The Drill Hall was constructed in 1895, but before that, from 1850, the site was part of the Fremantle Convict Cantonment and is thus within the curtilage of the World Heritage site Fremantle Prison. Documentary evidence indicates that the Drill Hall was built partly over a yard allocated to Sappers of the Royal Engineers and their families, and partly over an area shown as “gardens”. At the end of the convict period in 1886 the land was handed over to the colonial government, and in 1895 was allocated to the military for the construction of one of a number of Drill Halls throughout the Perth metropolitan area. It was retained by the military until the early 1980s, when it was slated for demolition, but was ultimately saved by a community campaign. From 1986 until 2015 the building was used as the Fly-By-Night Musicians Club, a live music venue for local and international acts.


Fig 2: Drill Hall Interior excavations (supplied by Sean Winter)

The internal Drill Hall space measures 21m x 27m and floor repairs were needed throughout this entire area (figure 2). A thick layer of dust had built up under the floor boards on top of existing sediments, and this meant that the underfloor area was extremely dry, with excellent organic preservation. The nature of the construction of the building meant that the joists and bearers sat either on top of, or very close to, the underlying sediment, which limited horizontal movement of artefacts, and this meant that we had high confidence that artefacts were in-situ when recovered.


Fig 3: Garden stakes with 1m scale (supplied by Sean Winter)

It soon became clear that the Drill Hall had been constructed directly over the top of an existing garden area, and that a large amount of convict period material culture had been protected by this construction. Hundreds of roughly cut garden stakes (figure 3) were recovered, many with twine and string still attached, evidence that the gardens were probably being used for the growing of vegetables. Soil samples are yet to be analysed, but we hope that pollen, seeds and other evidence will be able to indicate what type of plants exactly were being grown here. There were also a large number of leather shoes recovered, as well as delicate textiles. Shoe remains are ubiquitous when excavating in the yards at Fremantle Prison, but those tend to be one design – prisoners’ boots. In contrast the shoes recovered here, less than 100m outside the walls of the prison, span a wide range of styles, including ladies’ and childrens’ shoes, indicating perhaps the footwear favoured by the sappers and their families.


Fig 4: WWII military sign (supplied by Sean Winter)

From the Drill Hall period a wide range of military artefacts were recovered, including clothing parts (eg buttons), bullet cartridges, and a metal sign dated January 1943 (figure 4). Also recovered was a shuttlecock made of cork and rattan, evidence that badminton was played recreationally inside the building.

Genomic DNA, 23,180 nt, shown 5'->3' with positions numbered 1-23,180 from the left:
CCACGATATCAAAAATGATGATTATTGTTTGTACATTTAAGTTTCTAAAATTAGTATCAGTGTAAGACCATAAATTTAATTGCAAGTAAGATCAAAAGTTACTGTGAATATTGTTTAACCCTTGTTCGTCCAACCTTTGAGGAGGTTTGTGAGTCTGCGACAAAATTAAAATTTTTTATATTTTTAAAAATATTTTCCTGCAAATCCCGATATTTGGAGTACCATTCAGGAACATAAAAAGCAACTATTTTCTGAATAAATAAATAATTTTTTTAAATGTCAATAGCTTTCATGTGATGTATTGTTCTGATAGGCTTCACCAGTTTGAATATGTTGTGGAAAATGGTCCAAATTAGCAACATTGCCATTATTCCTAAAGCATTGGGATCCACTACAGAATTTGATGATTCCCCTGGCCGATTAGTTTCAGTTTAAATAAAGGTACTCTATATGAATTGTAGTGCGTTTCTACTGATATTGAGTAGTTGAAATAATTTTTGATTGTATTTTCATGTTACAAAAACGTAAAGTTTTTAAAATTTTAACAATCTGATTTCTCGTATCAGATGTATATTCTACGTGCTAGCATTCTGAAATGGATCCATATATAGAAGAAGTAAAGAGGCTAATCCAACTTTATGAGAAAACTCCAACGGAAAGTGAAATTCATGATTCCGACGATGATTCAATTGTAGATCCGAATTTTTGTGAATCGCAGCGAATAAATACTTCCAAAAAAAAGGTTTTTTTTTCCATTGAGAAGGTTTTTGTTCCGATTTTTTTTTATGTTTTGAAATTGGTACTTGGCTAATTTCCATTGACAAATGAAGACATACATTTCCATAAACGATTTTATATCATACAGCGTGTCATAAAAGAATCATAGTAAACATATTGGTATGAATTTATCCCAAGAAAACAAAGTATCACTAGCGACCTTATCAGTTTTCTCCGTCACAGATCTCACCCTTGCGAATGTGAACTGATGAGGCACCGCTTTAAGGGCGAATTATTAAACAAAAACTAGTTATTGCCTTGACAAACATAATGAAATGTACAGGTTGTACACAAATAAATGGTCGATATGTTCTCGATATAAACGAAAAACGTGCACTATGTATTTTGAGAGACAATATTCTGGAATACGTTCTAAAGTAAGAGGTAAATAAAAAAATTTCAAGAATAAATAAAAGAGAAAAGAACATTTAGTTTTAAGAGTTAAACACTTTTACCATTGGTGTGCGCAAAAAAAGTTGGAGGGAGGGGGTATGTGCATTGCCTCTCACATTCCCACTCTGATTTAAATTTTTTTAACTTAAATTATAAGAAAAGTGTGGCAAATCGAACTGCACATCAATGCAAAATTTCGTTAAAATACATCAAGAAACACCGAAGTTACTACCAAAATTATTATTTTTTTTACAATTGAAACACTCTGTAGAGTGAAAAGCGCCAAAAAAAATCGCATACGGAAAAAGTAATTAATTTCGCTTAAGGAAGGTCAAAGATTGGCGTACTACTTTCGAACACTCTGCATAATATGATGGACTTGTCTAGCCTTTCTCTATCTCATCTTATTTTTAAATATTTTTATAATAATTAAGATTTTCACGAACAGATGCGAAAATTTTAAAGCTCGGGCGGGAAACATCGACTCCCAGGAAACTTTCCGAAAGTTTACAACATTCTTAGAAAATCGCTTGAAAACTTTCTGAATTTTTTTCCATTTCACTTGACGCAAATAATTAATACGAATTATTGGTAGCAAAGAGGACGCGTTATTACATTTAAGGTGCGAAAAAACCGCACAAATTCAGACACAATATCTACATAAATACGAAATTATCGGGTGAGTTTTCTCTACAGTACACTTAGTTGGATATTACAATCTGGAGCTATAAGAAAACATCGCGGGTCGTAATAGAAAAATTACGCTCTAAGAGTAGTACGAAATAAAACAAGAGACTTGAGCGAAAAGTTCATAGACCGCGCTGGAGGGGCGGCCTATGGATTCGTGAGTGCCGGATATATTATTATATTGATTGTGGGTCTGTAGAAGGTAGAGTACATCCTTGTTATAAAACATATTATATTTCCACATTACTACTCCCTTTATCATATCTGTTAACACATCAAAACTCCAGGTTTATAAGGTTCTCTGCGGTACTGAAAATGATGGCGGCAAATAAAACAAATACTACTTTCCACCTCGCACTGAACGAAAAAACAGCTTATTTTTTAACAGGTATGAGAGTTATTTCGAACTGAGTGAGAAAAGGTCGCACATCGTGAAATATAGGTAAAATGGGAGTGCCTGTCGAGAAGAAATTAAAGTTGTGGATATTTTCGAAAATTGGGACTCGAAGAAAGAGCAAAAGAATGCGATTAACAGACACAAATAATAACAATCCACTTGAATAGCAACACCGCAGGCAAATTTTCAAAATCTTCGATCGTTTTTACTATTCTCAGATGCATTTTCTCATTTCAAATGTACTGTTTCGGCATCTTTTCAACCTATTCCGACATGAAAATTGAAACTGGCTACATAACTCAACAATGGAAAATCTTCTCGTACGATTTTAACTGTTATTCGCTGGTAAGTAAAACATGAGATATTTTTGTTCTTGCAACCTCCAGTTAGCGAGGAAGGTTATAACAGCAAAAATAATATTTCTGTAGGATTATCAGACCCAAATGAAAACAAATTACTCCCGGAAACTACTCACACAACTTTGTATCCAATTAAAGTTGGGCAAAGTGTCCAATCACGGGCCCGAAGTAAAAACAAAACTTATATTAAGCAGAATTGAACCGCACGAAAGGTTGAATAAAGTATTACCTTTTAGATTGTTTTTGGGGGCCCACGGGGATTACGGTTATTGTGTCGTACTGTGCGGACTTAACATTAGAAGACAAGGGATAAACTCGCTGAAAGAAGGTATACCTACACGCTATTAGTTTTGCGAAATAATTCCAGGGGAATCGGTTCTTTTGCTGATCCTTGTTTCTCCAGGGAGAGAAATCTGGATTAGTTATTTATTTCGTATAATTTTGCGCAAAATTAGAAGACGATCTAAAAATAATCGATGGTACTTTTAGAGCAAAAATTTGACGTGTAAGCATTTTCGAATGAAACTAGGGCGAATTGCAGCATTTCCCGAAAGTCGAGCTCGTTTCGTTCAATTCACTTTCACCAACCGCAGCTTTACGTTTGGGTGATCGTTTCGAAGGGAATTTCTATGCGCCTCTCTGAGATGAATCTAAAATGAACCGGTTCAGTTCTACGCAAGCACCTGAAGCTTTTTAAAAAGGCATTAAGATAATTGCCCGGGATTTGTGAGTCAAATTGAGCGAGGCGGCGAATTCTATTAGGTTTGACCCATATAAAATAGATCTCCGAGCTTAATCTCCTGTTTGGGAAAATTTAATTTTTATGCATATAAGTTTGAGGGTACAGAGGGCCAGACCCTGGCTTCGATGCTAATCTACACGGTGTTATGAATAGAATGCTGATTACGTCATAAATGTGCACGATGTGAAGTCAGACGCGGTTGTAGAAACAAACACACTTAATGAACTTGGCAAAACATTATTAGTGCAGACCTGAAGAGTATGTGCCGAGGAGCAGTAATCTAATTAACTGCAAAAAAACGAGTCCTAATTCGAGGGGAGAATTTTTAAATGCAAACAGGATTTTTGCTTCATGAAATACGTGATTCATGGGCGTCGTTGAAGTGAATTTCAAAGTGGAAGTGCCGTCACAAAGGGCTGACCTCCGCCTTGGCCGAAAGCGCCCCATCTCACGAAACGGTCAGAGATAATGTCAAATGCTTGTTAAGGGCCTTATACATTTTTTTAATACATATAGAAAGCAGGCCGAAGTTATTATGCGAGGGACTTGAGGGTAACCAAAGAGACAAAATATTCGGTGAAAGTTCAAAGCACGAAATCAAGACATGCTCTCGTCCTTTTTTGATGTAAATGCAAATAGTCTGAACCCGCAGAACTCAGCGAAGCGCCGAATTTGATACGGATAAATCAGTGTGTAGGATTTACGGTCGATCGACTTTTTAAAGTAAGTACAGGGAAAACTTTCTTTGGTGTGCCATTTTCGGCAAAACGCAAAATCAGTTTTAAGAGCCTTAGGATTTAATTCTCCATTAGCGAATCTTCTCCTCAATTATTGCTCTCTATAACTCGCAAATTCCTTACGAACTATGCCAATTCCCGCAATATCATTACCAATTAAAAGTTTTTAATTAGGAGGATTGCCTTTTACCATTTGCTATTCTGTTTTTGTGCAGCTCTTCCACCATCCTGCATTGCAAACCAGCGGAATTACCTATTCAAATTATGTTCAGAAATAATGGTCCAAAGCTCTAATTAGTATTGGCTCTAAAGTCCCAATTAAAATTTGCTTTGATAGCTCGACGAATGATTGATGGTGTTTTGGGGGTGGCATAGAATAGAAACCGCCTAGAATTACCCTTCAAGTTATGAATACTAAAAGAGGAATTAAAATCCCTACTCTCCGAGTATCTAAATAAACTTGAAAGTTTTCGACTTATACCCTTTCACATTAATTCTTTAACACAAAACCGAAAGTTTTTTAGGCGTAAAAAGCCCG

Quite a large number of artefacts were also recovered representative of the Fly-By-Night period, including parts of musical instruments (eg guitar strings, broken drum sticks, plectrums), graffiti, numerous artefacts related to the consumption of mind altering substances, both legal (eg alcohol containers) and illegal (eg syringes), and a large amount of cheap jewellery and other items of adornment.


Fig 5: Craven cigarette packet (supplied by Sean Winter)

One particular artefact class that can be seen from all three periods, is smoking material. From the convict period this is largely represented by clay pipes, but the excellent organic preservation meant that significant amounts of paper was also preserved and recovered in excellent condition. This meant that cigarette packets, match boxes and cigarette papers (figures 5 and 6) were recovered dating from throughout the 20th century. The Fly-By-Night Club was the first music venue in Australia to go smoke free, perhaps as early as 1990, so smoking material related to that period tends to be illicit, with the remains of numerous marijuana joints recovered.


Fig 6: Kali Match Box (supplied by Sean Winter)

The majority of the artefact assemblage is yet to be analysed, but the exceptional organic preservation in the underfloor area means that a large number of fragile artefacts havethat would normally not survive archaeologically, have done so from all three periods of site use. We hope that this will provide us with new understandings about lifeways in Fremantle in the 19th and 20th centuries. A number of journal papers will be published in future on archaeological work at this site, with the first related to the Fly-By-Night period soon to be submitted for publication.

Bronwyn Woff

The ASHA Blog Editor and the ASHA Committee would like to take this opportunity to welcome you to the ASHA Blog.

The blog replaces the long-running ASHA Newsletter as a way for members to receive information regarding Australasian Historical Archaeology. It aims to encourage the sharing of information between ASHA members, members of the wider archaeological community, and the general public. The blog contains information regarding archaeological research, excavations and upcoming events, and will be the platform for posting our Artefact of the Month articles.

Each post will be tagged with topics as appropriate, and visitors to the blog can search using these tags under the Recent Postssection on the left hand side of the page. As yet, this option is not available for mobile devices. These tags include the region which the post refers to, as well as various broad topics, for example "Glass" or "Research".